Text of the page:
Wednesday, June 17, 2009

Another Avenue of Rescue...

Last weekend I had the priviledge of being asked to help with the Alberta Spay/Neuter Task Force's Animal Wellness Clinic. In short, what they do is arrange with the government and the First Nation Tribes to go out and, for free, spay and/or neuter as many dogs in a weekend as they can.

So, on Friday, I was part of a 8 vehicle convoy that met out in Standoff and we went door to door to sign people up for the clinic, load the dogs, and transport them to the vet clinic in Cardston.

After walking, numbering and arranging the dogs into order for surgery, we bedded them down and headed home.

Saturday, we had SNOW, yes, snow. The closer Bobbi and I got to Cardston, the more snow we saw! The clinic was buzzing dispite the weather.

It was 8am and surgeries were about to start. I had been asked to help with recovery. My job was to get the dogs after the surgery, make sure they could breath and that they were warming up, wake them up, and move them back into their crates when they were ready. This proved to be a very physically demanding and stressful. We were borrowing the clinic, and doing a quantity of dogs that the building had never seen before. Usually, in a standard spay/neuter surgery, the dogs are placed back in kennels and a person will sit with that ONE dog and wake it up. The dogs in my 'ward' came out in threes and fours at a time sometimes, all still tubed (tracheal tubes for breathing during the surgery) and my 'ward' was located on the floor of the hallway in the clinic!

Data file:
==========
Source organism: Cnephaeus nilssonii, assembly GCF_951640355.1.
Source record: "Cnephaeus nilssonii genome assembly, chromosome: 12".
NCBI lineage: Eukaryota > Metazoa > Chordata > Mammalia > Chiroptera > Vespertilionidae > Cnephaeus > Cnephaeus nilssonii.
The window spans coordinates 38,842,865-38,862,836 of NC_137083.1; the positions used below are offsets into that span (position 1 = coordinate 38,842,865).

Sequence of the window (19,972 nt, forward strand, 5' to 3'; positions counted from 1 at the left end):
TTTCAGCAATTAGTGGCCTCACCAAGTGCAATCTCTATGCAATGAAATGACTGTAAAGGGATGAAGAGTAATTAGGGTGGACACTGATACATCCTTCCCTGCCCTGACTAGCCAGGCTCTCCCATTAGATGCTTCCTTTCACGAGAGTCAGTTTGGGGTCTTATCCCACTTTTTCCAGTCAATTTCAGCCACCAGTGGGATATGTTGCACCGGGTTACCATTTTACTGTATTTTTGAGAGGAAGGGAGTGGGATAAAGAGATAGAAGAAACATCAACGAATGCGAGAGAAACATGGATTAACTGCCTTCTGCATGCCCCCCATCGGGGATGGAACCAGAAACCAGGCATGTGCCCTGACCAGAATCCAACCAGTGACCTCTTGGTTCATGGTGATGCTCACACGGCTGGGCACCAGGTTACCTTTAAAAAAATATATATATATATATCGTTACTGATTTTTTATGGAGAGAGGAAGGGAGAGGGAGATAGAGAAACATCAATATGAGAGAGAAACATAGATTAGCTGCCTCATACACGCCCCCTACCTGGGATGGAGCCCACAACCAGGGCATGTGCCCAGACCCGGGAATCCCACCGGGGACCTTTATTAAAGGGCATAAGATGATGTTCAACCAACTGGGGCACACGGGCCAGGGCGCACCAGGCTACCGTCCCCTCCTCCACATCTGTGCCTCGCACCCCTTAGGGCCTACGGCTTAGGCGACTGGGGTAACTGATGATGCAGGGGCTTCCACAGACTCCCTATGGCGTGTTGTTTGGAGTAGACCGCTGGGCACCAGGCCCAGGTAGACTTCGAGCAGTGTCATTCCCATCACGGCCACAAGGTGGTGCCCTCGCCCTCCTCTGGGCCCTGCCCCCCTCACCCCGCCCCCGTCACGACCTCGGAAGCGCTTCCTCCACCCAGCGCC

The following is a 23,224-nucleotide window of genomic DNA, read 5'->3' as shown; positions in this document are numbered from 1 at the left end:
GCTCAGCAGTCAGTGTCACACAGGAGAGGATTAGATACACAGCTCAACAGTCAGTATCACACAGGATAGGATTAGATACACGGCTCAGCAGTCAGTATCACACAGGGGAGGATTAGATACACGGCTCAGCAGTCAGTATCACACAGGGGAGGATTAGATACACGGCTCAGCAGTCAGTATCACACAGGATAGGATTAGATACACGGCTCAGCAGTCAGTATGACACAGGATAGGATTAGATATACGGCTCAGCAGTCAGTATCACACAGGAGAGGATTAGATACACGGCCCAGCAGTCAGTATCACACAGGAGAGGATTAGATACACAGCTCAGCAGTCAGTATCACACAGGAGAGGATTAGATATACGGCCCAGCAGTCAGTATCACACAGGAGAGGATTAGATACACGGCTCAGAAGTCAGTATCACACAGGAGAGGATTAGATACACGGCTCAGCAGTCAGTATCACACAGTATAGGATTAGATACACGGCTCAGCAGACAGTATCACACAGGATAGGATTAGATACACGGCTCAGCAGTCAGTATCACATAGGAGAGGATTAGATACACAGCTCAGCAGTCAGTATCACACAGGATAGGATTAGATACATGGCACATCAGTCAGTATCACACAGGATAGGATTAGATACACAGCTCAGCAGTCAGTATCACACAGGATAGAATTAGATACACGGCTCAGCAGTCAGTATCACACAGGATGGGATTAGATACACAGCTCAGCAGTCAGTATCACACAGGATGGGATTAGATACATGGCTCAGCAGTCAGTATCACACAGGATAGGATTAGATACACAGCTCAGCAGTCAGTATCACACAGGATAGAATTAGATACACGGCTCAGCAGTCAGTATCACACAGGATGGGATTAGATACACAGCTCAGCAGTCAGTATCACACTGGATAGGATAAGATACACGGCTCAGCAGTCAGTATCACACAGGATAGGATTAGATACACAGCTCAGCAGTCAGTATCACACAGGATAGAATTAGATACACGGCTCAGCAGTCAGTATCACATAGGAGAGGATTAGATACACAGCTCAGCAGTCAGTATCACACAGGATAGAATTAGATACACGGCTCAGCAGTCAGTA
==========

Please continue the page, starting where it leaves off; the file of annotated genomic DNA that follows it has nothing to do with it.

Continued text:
That first day, we think the count of spayed/neutered dogs reached 60 before we were all too tired to go on. I rolled back into Lethbridge around 9pm, ate supper, hit the shower and into bed.

Sunday was another 'great' weather day, feel the sarcasim?! Fog, everywhere, right in front of the vehicle and I couldn't see a thing. For the first half of the trip out to Cardston, I could only go 65 km/hr.

Sunday, we were all tired from the past two days, but the surgeries got underway and we were done by 2:30 in the afternoon. The final number of dogs and cats that were spay/neutered reached 104!! An additional 52 dogs were vaccinated and dewormed (this was if the owners of the dogs didn't want them spayed/neutered, or if they were under 4 months of age), and there were 66 dogs and cats that went into rescue groups by the end of Sunday. In total: we dealt with 222 dogs and cats in just over 60 hours! There were 46 volunteers, the picture is only of the last few that remained standing at the end! And, there were 12 rescue groups involved in taking the 66 dogs and cats that were surrendered. We, at PDCR, got Reese, Skip and the four little Flower Pups.

End picture: I saw these dogs hunting for gophers and thought it looked so cute. The white dog had her butt up in the air too, and of course moved down just as I was taking the picture. Notice the dog on the left, he is about 2 or 3 feet into the ground, only his butt up in the air.

For more information on the Alberta Spay Neuter Task Force, check out their webite at: